September is fast approaching and the weather is not the only thing seeing a change this autumn. Across the whole country teachers are set to start teaching the new curriculum in computing which includes the likes of coding and digital literacy.
Within the Secondary sector there are specialist teachers with specialist ICT tools, however relate that into our Primary sector and there is an obvious skills gap and very few teachers with an IT background.
Hosting an event on the subject seemed like a fantastic way to bridge the gap and really tackle the fear surrounding the new curriculum. With help from Microsoft’s Stuart Ball and Russell Prue the anxiety was lifted off the shoulders and out of the palms of the teachers really putting emphasis on letting the children you are teaching be creative.
A lot of the tools on a computer they will learn how to use through trial and error anyway. Through technology kids are less scared of making mistakes and the psychology behind this is simple. Through using creative programs like Kodu there is always an undo button. When you make mistakes it is very easy to go back and amend them. Allowing kids to make mistakes is hat will educate them not only academically but also giving them key life skills.
Stuart Ball was inspirational in taking the responsibility of IT away from the IT subject leader. If you ran out of paint would you go to the art subject leader? Rather than having 1 person responsible for plugging in all of the kit, why not have a group of students designated to aid teachers fix technology. This can be used as the ‘basics’ issues! Batteries for white board pens for example
Behind every inspiring lesson is an inspired educator and it’s allowing those educators to become excellent leaders. Russell Prue gave the room a refreshing breath that to become a fantastic teacher they would have to allow the students to learn what they want to learn! Kids learn what they are interested in anyway, rather than shoving more information at them through a coding textbook, let them play games and use kit!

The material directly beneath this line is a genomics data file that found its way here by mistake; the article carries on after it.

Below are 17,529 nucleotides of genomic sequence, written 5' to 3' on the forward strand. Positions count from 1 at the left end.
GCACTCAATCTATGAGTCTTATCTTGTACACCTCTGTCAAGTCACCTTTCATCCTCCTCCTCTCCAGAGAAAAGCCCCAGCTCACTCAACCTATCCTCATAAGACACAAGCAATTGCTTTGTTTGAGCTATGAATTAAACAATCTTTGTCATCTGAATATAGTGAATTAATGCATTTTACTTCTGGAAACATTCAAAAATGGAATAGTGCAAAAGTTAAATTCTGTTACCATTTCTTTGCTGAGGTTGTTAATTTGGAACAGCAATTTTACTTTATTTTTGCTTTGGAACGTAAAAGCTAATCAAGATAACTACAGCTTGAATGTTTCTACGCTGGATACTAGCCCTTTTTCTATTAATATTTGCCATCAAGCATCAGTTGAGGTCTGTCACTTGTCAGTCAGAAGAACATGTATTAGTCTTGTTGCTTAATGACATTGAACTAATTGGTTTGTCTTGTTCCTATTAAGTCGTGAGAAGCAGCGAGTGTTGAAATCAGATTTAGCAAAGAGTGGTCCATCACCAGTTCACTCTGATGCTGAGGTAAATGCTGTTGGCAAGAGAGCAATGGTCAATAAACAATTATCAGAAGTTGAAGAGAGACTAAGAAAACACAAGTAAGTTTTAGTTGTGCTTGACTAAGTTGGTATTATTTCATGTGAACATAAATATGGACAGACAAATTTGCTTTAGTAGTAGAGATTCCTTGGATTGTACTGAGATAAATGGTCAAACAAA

Moving into the afternoon and both Stuart and Russell moved on to workshops to engage teachers and give them the ideas on how to become the modern teacher! Russell, through his brilliantly fun radio kit, allowed the teachers to play with it and show them how a radio kit can be used to help get hands on with education.
With the big orange microphones and colourful monitors in place the groups were divided into primary and secondary. It was quickly pointed out by the secondary staff that the emphasis should be taken away from software and hardware and more about the young people learning, understanding and taking risks.
The ideas that came out at the event, such as rearranging the classroom away from traditional rows, can make a big difference. Is the future in portable devices and beanbags?
BYOD is an idea every school can try and have a look at, kids are getting new devices every year for Christmas, what acceptable use policies are in place? Kids are still texting under desks and banning phones are just going to make things worse! If you really want to stop them using it, make it educational!
A few of the schools have young people coming from such diverse backgrounds. These students will not have access to their own devices. You can buy a tablet for around £130 these days which is the easiest option for schools looking at a 1 to 1 device to user ratio.
Looking at the free software available through Kodu it allows students to put programs together in a way that they can see. This can help their development b making it very interactive, it also allows them to make mistake through the software and they aren’t going to develop the fear of failure!
Stuart Ball made a very interesting point in his workshop, why are we banning things from classrooms? How many of you have the kids making loom bands in schools? And I bet they’ve decided to ban them for 1 reason or another, as soon as you tell a student not to do something the urge to do it becomes that much higher!
So how do you stop the threat of loom bands taking over? Make it educational! You can go through and make the students think about what they are doing to create them. Where does it fit in with the new curriculum? It’s computational thinking. An algorithm around a pattern. Red-Green-Blue-Green-Red-Green-Blue.
We all know if you make something educational kids will lose interest very quickly!